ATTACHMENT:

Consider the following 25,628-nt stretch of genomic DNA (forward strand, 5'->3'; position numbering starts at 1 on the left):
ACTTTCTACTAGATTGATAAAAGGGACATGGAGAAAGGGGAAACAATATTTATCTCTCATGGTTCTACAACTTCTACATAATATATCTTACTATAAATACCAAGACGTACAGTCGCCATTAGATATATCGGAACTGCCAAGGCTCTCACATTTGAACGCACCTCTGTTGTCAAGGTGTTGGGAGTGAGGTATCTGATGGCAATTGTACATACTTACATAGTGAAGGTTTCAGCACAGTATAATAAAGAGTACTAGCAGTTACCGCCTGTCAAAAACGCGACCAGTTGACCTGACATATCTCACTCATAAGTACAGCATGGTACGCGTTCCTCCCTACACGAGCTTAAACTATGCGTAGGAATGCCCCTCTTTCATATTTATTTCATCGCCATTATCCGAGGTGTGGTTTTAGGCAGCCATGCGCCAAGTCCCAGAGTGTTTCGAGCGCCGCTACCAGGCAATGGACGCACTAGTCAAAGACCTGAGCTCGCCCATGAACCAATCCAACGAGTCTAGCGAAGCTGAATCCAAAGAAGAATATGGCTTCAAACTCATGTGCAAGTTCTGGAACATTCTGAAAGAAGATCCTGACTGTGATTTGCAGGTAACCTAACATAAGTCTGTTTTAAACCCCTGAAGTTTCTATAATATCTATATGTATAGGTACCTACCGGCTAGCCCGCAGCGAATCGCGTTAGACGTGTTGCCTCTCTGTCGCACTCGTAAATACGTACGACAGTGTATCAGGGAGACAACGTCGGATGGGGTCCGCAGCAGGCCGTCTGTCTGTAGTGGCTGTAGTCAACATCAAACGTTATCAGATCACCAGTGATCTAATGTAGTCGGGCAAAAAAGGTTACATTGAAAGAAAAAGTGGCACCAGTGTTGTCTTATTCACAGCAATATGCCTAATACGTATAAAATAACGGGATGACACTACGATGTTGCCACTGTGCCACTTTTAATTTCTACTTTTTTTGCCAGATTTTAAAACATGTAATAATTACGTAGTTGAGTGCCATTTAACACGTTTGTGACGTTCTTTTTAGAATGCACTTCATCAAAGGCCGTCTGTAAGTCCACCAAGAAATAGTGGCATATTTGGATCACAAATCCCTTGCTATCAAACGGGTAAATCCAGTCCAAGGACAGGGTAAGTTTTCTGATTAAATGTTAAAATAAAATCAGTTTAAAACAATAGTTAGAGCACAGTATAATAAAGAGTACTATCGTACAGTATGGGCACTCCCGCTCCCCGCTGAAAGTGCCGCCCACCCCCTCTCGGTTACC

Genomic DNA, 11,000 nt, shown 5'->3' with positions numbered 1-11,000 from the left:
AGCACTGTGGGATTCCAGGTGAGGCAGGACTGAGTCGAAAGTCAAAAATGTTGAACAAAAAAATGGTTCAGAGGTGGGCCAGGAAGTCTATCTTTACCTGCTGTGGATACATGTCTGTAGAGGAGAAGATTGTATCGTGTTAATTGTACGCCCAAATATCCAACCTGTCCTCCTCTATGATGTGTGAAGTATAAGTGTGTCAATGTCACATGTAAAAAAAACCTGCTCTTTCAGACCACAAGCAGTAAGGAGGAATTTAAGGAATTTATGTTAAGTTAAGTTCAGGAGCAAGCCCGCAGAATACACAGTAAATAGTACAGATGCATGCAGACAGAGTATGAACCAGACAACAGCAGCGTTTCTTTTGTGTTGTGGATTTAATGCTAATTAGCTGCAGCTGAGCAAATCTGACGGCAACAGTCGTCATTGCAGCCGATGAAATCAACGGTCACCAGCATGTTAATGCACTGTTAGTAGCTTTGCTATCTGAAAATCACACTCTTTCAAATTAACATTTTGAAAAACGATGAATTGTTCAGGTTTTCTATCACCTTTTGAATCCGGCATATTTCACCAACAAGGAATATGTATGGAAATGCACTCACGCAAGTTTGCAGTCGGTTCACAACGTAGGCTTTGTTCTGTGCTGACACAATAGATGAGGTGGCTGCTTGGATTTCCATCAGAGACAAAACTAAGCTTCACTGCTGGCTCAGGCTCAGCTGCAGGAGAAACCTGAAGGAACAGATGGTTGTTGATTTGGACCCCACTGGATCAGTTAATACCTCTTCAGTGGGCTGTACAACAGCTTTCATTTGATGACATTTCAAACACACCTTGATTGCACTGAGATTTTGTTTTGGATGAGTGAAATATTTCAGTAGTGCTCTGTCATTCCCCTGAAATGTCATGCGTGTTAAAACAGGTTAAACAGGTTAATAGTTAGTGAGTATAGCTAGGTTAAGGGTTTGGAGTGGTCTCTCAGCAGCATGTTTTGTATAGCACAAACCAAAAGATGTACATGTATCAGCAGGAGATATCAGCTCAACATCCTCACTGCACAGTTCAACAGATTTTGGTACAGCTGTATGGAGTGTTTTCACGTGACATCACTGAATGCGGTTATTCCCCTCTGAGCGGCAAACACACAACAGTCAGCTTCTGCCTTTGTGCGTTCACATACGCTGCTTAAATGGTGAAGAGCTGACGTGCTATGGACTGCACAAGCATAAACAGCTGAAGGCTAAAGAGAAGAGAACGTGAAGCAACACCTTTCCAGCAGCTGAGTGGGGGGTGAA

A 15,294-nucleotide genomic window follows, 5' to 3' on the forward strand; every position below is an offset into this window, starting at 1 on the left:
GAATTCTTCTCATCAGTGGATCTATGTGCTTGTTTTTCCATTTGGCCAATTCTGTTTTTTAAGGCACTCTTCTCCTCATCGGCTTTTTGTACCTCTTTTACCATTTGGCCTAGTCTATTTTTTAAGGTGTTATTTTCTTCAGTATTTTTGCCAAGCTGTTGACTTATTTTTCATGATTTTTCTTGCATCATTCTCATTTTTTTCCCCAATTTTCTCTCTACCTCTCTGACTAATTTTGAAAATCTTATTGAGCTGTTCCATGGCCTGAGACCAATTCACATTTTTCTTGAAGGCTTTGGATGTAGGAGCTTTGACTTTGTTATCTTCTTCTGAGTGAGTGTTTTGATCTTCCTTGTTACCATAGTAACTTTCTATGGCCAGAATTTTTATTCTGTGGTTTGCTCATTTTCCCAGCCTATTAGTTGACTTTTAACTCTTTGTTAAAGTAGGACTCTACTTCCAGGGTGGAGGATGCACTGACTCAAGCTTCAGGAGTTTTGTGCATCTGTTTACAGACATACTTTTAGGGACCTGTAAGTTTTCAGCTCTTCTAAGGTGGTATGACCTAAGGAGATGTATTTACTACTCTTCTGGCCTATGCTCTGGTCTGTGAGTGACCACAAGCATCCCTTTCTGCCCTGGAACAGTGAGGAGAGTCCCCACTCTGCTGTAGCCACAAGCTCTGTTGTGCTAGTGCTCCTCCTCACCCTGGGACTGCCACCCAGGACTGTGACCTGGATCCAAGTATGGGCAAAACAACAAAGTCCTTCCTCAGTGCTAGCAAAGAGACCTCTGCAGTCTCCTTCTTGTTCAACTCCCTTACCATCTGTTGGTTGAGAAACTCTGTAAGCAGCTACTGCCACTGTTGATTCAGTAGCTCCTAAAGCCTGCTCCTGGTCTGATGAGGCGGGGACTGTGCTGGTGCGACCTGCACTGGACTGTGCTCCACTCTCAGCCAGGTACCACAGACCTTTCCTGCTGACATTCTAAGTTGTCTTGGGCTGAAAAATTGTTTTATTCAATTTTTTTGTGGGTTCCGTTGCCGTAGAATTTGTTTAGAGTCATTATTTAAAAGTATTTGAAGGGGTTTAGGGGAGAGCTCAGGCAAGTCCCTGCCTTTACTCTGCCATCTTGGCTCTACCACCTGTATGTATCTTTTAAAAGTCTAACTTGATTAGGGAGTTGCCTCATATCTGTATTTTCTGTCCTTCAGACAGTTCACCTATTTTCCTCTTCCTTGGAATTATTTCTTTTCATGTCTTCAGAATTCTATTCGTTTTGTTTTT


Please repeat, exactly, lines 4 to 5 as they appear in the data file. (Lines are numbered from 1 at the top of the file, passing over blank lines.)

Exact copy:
AGCACTGTGGGATTCCAGGTGAGGCAGGACTGAGTCGAAAGTCAAAAATGTTGAACAAAAAAATGGTTCAGAGGTGGGCCAGGAAGTCTATCTTTACCTGCTGTGGATACATGTCTGTAGAGGAGAAGATTGTATCGTGTTAATTGTACGCCCAAATATCCAACCTGTCCTCCTCTATGATGTGTGAAGTATAAGTGTGTCAATGTCACATGTAAAAAAAACCTGCTCTTTCAGACCACAAGCAGTAAGGAGGAATTTAAGGAATTTATGTTAAGTTAAGTTCAGGAGCAAGCCCGCAGAATACACAGTAAATAGTACAGATGCATGCAGACAGAGTATGAACCAGACAACAGCAGCGTTTCTTTTGTGTTGTGGATTTAATGCTAATTAGCTGCAGCTGAGCAAATCTGACGGCAACAGTCGTCATTGCAGCCGATGAAATCAACGGTCACCAGCATGTTAATGCACTGTTAGTAGCTTTGCTATCTGAAAATCACACTCTTTCAAATTAACATTTTGAAAAACGATGAATTGTTCAGGTTTTCTATCACCTTTTGAATCCGGCATATTTCACCAACAAGGAATATGTATGGAAATGCACTCACGCAAGTTTGCAGTCGGTTCACAACGTAGGCTTTGTTCTGTGCTGACACAATAGATGAGGTGGCTGCTTGGATTTCCATCAGAGACAAAACTAAGCTTCACTGCTGGCTCAGGCTCAGCTGCAGGAGAAACCTGAAGGAACAGATGGTTGTTGATTTGGACCCCACTGGATCAGTTAATACCTCTTCAGTGGGCTGTACAACAGCTTTCATTTGATGACATTTCAAACACACCTTGATTGCACTGAGATTTTGTTTTGGATGAGTGAAATATTTCAGTAGTGCTCTGTCATTCCCCTGAAATGTCATGCGTGTTAAAACAGGTTAAACAGGTTAATAGTTAGTGAGTATAGCTAGGTTAAGGGTTTGGAGTGGTCTCTCAGCAGCATGTTTTGTATAGCACAAACCAAAAGATGTACATGTATCAGCAGGAGATATCAGCTCAACATCCTCACTGCACAGTTCAACAGATTTTGGTACAGCTGTATGGAGTGTTTTCACGTGACATCACTGAATGCGGTTATTCCCCTCTGAGCGGCAAACACACAACAGTCAGCTTCTGCCTTTGTGCGTTCACATACGCTGCTTAAATGGTGAAGAGCTGACGTGCTATGGACTGCACAAGCATAAACAGCTGAAGGCTAAAGAGAAGAGAACGTGAAGCAACACCTTTCCAGCAGCTGAGTGGGGGGTGAA

A 15,294-nucleotide genomic window follows, 5' to 3' on the forward strand; every position below is an offset into this window, starting at 1 on the left: